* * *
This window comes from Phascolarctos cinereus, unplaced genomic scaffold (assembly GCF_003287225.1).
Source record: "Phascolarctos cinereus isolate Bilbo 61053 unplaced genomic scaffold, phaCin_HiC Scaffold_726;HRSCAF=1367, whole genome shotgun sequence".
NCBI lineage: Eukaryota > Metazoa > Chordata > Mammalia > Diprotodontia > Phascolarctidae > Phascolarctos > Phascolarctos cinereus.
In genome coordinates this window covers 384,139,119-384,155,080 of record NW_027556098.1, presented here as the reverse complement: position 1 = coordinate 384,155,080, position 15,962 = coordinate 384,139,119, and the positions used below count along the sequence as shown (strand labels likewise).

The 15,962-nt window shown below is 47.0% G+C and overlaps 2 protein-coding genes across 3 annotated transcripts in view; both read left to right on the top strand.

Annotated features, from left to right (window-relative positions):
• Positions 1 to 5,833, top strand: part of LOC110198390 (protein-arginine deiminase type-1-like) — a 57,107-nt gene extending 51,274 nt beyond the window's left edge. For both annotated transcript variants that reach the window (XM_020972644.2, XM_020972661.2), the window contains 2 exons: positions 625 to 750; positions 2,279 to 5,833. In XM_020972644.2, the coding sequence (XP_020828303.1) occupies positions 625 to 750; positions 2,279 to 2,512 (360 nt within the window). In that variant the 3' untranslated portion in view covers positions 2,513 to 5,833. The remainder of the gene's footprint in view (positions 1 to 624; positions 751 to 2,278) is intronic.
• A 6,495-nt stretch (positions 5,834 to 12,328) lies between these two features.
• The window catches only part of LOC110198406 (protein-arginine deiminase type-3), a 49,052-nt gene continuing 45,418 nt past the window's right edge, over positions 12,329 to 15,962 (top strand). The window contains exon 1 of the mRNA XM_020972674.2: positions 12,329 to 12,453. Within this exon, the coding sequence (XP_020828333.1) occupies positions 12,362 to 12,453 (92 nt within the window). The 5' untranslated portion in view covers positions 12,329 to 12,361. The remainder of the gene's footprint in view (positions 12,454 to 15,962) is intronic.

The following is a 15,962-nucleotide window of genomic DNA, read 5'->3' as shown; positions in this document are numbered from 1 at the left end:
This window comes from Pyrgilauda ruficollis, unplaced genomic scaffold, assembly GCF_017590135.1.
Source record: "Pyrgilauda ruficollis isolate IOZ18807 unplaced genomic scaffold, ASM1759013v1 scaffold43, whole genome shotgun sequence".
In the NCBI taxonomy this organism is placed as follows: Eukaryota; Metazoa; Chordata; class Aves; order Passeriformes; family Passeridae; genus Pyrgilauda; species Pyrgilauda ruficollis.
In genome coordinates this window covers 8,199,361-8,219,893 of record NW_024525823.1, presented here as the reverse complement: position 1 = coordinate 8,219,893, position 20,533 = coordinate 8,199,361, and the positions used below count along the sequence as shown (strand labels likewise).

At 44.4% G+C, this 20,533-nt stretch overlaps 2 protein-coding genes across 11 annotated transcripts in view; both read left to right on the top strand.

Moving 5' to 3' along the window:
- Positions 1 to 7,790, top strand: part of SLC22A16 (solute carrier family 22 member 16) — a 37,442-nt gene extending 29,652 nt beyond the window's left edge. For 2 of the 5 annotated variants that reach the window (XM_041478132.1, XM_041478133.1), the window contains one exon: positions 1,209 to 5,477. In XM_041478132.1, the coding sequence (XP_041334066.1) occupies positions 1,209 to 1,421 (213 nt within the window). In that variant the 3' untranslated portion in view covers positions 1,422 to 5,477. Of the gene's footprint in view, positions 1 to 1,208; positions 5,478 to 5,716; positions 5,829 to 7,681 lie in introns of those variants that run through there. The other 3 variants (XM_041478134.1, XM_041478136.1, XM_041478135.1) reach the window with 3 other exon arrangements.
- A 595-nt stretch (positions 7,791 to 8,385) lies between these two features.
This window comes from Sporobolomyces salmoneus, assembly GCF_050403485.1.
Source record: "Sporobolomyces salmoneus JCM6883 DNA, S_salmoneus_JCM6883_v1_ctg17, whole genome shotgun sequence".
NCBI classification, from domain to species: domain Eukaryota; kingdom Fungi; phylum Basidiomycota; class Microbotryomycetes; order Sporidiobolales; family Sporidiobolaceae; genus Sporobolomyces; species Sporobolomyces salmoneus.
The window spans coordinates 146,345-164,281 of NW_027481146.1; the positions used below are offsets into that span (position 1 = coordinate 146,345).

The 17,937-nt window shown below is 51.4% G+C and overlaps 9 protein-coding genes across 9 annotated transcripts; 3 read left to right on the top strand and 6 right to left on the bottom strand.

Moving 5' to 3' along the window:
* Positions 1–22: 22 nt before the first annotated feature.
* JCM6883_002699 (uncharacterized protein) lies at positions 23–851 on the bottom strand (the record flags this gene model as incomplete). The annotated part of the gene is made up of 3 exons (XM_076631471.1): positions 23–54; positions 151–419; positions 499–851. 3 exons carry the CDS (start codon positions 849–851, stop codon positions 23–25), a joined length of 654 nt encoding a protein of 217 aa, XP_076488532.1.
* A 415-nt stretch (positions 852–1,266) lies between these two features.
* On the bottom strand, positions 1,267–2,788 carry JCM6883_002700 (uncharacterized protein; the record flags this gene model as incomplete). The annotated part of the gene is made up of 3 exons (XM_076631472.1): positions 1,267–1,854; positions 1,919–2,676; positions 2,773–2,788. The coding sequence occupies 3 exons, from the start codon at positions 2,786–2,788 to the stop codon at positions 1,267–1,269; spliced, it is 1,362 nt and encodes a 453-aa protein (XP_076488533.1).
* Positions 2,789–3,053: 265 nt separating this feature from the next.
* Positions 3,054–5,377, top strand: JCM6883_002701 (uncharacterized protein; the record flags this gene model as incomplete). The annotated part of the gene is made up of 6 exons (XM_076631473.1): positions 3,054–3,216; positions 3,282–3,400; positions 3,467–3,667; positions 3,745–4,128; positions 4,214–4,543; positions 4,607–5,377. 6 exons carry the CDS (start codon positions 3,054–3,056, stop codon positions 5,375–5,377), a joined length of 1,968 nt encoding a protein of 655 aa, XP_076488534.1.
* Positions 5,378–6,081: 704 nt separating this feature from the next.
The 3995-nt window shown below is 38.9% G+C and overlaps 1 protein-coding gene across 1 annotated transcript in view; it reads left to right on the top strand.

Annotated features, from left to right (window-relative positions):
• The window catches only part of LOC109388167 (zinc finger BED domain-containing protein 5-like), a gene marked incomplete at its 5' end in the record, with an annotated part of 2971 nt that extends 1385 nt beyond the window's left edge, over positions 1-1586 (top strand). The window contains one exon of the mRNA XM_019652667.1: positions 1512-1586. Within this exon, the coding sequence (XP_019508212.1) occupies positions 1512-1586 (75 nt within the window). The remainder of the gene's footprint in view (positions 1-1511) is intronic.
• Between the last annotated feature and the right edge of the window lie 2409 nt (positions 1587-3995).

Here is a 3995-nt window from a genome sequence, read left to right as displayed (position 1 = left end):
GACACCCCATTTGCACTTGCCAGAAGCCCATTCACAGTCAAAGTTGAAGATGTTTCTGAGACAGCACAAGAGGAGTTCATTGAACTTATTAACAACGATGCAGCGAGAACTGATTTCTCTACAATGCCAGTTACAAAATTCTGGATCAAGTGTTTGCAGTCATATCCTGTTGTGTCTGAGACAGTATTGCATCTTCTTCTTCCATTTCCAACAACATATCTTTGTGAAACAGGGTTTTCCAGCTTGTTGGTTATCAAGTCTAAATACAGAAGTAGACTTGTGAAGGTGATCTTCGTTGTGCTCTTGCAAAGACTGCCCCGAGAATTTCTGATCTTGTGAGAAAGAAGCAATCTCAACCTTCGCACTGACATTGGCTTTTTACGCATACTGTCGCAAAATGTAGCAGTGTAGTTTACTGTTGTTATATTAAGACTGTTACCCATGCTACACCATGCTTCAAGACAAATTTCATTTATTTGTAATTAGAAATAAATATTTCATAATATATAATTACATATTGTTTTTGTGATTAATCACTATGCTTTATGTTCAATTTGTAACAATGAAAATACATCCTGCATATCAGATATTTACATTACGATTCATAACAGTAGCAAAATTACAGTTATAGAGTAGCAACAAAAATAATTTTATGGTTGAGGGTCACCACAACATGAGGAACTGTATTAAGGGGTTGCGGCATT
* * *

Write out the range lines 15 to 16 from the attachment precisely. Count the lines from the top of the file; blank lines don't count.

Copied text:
At 44.4% G+C, this 20,533-nt stretch overlaps 2 protein-coding genes across 11 annotated transcripts in view; both read left to right on the top strand.

Moving 5' to 3' along the window: